Ian Pike noon, Dec. 8
Acme K9 Services: Part of what dog training is all about.
The other day I worked with one of my favorite dogs in the whole world, Bobbi the pit. In order to understand the background I have with Bobbi you can read a blog about her story on:
Anyway, suffice it to say that Bobbi has been in my life since she was eight weeks old. We fostered her until she was adopted by Giovanna who later became our friend and when Bobbi needed training she turned to me.
I have been working with Bobbi off and on for over a year now. Between that training and the time she spent with us as a foster dog I have grown to love her very much. Bobbi started having some dog/dog aggression issues and it seemed like no matter what we tried she was not getting better. I was beginning to feel that maybe I was too close to the situation and a new set of eyes was needed to get a new perspective on things. In comes Zoe. (By the way, Bobbi was in Zoe's life at 8 weeks old as well)
Zoe and I have a professional relationship that over time blossomed into friendship. I guess that the friendship cemented itself after we attended the Association of Pet Dog Trainers convention at the same time. Now days we bounce ideas off each other regarding dog training (mostly I'm picking her brain, not the other way around). Zoe is very bright, a wonderful dog trainer, and the kind of person who gives dog training a good name. Today she showed me part of what dog training is all about.
Zoe is the trainer I asked to come into Bobbi's case to take a fresh look at it. Today she gave two hours of her precious time to Bobbi, Bobbi's parents, and me. After the training was over I think we all were happy that Zoe came to check in on Bobbi's case. Bobbi learned a few things, as did her parents and I. Besides the formalities of training I also learned what an important part of training is all about. The dog.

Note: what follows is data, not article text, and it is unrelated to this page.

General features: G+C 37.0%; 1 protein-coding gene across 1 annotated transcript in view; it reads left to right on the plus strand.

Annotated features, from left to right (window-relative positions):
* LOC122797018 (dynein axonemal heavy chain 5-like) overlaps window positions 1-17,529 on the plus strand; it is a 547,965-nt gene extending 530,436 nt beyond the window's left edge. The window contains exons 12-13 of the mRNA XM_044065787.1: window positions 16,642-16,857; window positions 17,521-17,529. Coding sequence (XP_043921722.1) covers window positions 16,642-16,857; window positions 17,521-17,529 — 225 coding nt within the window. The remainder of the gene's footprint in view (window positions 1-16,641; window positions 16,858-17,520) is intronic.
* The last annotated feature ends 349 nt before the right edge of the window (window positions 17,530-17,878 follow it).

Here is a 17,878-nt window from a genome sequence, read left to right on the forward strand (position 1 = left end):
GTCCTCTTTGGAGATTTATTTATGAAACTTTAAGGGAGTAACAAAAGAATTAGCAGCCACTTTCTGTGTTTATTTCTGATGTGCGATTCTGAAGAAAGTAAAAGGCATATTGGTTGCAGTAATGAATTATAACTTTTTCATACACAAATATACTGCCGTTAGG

Trainers are an egotistical lot. I think we have to be just to do this job. If we don't have faith in ourselves, and our ability, why on earth would a client or their dog. Confidence is our first tool, and maybe the most important one, in our bag of teaching aids; Dogs read confidence like a book. Because of our confidence and ego we all to often do not ask for help when we should and the bottom line is the dog loses. We have to keep in mind that we don't have all the answers, we can't always find the solution and sometimes we need to ask for help. That doesn't make us any less of a trainer. In fact it might say something about who we really think is important and it's not us or even the client; it is the dog.
Because of Zoe taking her time to come and see Bobbi I think she is on her way to improvement. Zoe is not only my friend, she is a competitor, but she took time today not to make money but to work on the bottom line. Zoe knows what the bottom line is. I hope that I do and I wish more trainers did. All of us got into dog training because we love dogs and want to help them to a better life. We need to remember this. They really are our bottom line.
Thank you Zoe. I've learned a lot from you.